Societal Impact of Pain (SIP)

policy recommendations 2017

The organizing partners of the SIP platform formulated during the SIP 2017 Symposium in June 2017 in Malta the following key recommendations directed at the institutions of the European Union and national governments:

  1. Establish an EU platform on the societal impact of pain
    The European Commission should follow up on commitments made by national governments at the informal Council of EU Health Ministers in Milan, 22 September 2014, to establish an EU platform on pain, facilitating comparison and benchmarking of best practices between member states.
  1. Instruments to assess the societal impact of pain
    National health authorities should define, establish or use instruments and indicators to measure the societal impact of pain. This should be done through the creation of national data registries and a push for this data to be shared at a European level. To do this, national governments and health authorities should establish quality indicators to set criteria for granting access to cross-border healthcare and ensuring that electronic health records take note of pain.
  1. Initiate policies addressing the impact of pain on employment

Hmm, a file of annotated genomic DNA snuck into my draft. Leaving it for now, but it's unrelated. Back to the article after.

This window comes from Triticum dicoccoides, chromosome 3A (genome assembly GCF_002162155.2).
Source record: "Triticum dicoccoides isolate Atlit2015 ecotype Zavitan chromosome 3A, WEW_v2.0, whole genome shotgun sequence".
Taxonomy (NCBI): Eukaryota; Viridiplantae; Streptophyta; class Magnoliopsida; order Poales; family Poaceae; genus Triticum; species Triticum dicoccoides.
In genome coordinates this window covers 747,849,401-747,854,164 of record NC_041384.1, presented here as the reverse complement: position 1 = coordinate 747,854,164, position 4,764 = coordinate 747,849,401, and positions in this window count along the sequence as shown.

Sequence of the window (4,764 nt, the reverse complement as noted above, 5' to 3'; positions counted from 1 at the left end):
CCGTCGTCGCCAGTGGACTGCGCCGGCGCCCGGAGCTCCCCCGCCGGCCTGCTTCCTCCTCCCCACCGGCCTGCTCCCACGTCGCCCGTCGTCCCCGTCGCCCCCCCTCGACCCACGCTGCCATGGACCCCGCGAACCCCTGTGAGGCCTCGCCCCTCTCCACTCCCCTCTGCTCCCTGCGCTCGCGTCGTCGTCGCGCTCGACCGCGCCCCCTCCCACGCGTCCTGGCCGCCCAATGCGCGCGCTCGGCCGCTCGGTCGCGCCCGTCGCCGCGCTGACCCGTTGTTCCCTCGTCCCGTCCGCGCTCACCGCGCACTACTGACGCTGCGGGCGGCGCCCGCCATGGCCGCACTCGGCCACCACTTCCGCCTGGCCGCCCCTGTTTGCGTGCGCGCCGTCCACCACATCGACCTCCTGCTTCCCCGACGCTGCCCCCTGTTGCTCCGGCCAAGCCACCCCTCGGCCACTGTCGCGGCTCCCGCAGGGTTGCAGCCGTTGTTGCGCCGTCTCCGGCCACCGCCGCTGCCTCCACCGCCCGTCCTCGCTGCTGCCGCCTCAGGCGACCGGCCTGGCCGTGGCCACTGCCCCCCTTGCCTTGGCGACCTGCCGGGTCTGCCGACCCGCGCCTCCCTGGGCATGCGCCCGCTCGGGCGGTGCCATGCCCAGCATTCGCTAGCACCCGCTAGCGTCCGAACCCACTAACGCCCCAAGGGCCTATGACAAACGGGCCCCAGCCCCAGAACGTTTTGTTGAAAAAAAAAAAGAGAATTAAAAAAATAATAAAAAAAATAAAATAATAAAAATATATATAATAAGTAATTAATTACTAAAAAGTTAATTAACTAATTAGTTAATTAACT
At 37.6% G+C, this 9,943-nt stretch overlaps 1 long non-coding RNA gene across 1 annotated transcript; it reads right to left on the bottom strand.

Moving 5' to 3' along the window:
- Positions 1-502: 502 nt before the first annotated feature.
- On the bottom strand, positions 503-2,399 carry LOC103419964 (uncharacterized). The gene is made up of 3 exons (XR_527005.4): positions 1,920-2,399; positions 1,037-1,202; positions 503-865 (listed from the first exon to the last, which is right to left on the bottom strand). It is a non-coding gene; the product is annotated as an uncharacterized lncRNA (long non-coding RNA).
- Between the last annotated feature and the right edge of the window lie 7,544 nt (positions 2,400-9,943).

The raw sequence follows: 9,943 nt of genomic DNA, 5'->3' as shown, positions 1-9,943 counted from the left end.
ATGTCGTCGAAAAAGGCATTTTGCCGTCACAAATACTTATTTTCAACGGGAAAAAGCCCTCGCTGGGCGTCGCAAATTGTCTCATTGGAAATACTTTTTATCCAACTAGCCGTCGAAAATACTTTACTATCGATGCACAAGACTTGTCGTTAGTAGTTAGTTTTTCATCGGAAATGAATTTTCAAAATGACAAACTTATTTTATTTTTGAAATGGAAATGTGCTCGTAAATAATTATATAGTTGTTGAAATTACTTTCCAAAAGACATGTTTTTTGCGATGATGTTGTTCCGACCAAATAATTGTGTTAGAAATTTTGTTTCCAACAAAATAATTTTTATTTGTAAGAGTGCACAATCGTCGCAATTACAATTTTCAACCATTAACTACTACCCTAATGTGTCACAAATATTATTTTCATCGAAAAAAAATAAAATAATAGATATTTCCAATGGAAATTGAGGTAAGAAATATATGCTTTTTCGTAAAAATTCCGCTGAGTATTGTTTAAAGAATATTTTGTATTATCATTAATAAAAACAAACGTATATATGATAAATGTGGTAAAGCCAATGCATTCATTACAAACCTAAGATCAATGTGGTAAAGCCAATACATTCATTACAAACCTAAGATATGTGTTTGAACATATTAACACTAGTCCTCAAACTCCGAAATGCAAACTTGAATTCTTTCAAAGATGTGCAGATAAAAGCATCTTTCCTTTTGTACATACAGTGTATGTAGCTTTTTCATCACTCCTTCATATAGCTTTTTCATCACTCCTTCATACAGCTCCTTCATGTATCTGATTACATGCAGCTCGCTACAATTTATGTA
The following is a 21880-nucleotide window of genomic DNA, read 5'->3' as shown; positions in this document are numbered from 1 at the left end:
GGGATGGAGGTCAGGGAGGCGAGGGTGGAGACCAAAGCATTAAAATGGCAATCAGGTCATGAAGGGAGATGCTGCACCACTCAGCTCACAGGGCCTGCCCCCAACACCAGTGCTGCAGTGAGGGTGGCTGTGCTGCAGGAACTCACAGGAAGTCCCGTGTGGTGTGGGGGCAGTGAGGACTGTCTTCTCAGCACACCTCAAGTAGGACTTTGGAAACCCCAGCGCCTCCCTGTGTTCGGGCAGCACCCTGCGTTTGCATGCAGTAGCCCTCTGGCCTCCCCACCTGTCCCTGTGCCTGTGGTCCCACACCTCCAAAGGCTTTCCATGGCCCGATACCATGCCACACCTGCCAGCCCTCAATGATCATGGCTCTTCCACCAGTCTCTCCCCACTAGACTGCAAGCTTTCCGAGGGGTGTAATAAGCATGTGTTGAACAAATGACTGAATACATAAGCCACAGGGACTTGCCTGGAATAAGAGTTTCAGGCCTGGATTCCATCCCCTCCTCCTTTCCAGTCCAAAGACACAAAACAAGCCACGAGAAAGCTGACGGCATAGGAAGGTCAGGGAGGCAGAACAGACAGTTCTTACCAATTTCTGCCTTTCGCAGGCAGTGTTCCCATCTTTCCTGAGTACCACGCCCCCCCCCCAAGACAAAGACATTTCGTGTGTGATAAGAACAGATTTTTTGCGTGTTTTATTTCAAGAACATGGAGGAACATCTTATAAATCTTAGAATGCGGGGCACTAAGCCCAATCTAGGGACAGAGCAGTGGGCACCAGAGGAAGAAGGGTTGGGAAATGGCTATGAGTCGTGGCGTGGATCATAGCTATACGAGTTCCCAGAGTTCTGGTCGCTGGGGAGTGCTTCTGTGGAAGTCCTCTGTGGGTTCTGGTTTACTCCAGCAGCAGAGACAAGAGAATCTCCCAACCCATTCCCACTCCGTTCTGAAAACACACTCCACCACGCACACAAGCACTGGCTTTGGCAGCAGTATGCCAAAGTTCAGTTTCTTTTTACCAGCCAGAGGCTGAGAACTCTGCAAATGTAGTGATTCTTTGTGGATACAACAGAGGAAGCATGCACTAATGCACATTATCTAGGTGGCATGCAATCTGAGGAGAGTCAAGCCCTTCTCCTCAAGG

The European Commission and national governments should work together to promote policies that reflect the link between pain care and employment. This should be recognised at both EU and national levels, through a push for greater interconnection between ministries and services dealing with health, employment, research, and social protection policies and systems. Better understanding of these interconnections would allow for greater efficiencies in pain management, helping patients access the treatment they need to continue being active in the work place. National plans should also encourage enforcement of existing national legislation requiring reasonable, flexible workplace adjustments by employers that can help people with chronic pain stay in work or reintegrate into the workforce.
  1. Prioritise pain within education for health care professionals, patients and the general public
    National governments and health authorities should initiate patient education programmes and information campaigns in order to create public awareness of the short and long-term consequences of inadequate access to pain treatment for pain symptoms. The aim of these programmes should be to reduce stigma and increase self-management of pain. National governments should also promote wider access to pain education among the healthcare profession, including all those who see and treat pain.
  1. Increase investment in research on the Societal Impact of Pain
    The European Commission and national governments should increase investment in research (basic science, clinical, epidemiological) on the societal impact of pain as a priority in future EU framework programmes and make funds available via employment and health policy research programmes.The OECD and European Commission should also, in their upcoming edition of Health at a Glance: Europe 2018, present pain as a key indicator of health and health systems analysing the links between population health and labour market Outcomes.